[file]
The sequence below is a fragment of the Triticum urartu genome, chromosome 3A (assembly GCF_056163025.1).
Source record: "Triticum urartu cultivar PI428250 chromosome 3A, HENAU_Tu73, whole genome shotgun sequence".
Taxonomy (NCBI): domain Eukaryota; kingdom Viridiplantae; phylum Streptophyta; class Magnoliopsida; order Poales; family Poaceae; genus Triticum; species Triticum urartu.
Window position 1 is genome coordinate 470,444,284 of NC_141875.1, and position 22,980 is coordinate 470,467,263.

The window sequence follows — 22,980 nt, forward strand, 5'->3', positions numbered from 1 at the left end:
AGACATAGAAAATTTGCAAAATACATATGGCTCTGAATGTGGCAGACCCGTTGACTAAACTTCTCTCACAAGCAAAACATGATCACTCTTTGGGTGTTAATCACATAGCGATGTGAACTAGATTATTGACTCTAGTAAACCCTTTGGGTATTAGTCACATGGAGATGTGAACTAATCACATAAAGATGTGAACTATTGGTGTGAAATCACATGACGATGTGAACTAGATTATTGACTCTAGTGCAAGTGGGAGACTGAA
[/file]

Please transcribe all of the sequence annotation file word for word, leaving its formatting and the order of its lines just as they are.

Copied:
The sequence below is a fragment of the Triticum urartu genome, chromosome 3A (assembly GCF_056163025.1).
Source record: "Triticum urartu cultivar PI428250 chromosome 3A, HENAU_Tu73, whole genome shotgun sequence".
Taxonomy (NCBI): domain Eukaryota; kingdom Viridiplantae; phylum Streptophyta; class Magnoliopsida; order Poales; family Poaceae; genus Triticum; species Triticum urartu.
Window position 1 is genome coordinate 470,444,284 of NC_141875.1, and position 22,980 is coordinate 470,467,263.

The window sequence follows — 22,980 nt, forward strand, 5'->3', positions numbered from 1 at the left end:
AGACATAGAAAATTTGCAAAATACATATGGCTCTGAATGTGGCAGACCCGTTGACTAAACTTCTCTCACAAGCAAAACATGATCACTCTTTGGGTGTTAATCACATAGCGATGTGAACTAGATTATTGACTCTAGTAAACCCTTTGGGTATTAGTCACATGGAGATGTGAACTAATCACATAAAGATGTGAACTATTGGTGTGAAATCACATGACGATGTGAACTAGATTATTGACTCTAGTGCAAGTGGGAGACTGAA